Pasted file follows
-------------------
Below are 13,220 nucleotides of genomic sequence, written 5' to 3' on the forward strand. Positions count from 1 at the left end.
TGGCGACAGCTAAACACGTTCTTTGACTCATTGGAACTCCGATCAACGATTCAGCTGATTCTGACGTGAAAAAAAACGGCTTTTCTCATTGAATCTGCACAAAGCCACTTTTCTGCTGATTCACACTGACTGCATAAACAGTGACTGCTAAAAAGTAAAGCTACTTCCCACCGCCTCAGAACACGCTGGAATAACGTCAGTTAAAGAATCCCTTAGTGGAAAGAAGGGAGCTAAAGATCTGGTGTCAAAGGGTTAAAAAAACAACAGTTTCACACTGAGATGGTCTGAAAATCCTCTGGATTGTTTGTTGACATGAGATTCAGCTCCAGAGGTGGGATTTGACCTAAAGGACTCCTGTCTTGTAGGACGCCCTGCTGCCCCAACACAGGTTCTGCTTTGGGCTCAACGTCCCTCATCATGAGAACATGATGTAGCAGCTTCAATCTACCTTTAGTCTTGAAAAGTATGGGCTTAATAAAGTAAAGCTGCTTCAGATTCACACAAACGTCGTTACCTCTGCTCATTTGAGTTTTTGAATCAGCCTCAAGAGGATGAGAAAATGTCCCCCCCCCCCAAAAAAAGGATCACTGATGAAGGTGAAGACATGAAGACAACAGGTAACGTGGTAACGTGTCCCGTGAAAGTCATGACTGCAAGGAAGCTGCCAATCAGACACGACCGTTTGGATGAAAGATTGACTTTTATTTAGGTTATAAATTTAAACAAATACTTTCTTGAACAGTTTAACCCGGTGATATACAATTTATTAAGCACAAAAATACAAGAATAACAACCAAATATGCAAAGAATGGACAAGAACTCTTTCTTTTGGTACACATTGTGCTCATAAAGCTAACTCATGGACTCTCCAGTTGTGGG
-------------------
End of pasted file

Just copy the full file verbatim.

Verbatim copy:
Below are 13,220 nucleotides of genomic sequence, written 5' to 3' on the forward strand. Positions count from 1 at the left end.
TGGCGACAGCTAAACACGTTCTTTGACTCATTGGAACTCCGATCAACGATTCAGCTGATTCTGACGTGAAAAAAAACGGCTTTTCTCATTGAATCTGCACAAAGCCACTTTTCTGCTGATTCACACTGACTGCATAAACAGTGACTGCTAAAAAGTAAAGCTACTTCCCACCGCCTCAGAACACGCTGGAATAACGTCAGTTAAAGAATCCCTTAGTGGAAAGAAGGGAGCTAAAGATCTGGTGTCAAAGGGTTAAAAAAACAACAGTTTCACACTGAGATGGTCTGAAAATCCTCTGGATTGTTTGTTGACATGAGATTCAGCTCCAGAGGTGGGATTTGACCTAAAGGACTCCTGTCTTGTAGGACGCCCTGCTGCCCCAACACAGGTTCTGCTTTGGGCTCAACGTCCCTCATCATGAGAACATGATGTAGCAGCTTCAATCTACCTTTAGTCTTGAAAAGTATGGGCTTAATAAAGTAAAGCTGCTTCAGATTCACACAAACGTCGTTACCTCTGCTCATTTGAGTTTTTGAATCAGCCTCAAGAGGATGAGAAAATGTCCCCCCCCCCCAAAAAAAGGATCACTGATGAAGGTGAAGACATGAAGACAACAGGTAACGTGGTAACGTGTCCCGTGAAAGTCATGACTGCAAGGAAGCTGCCAATCAGACACGACCGTTTGGATGAAAGATTGACTTTTATTTAGGTTATAAATTTAAACAAATACTTTCTTGAACAGTTTAACCCGGTGATATACAATTTATTAAGCACAAAAATACAAGAATAACAACCAAATATGCAAAGAATGGACAAGAACTCTTTCTTTTGGTACACATTGTGCTCATAAAGCTAACTCATGGACTCTCCAGTTGTGGG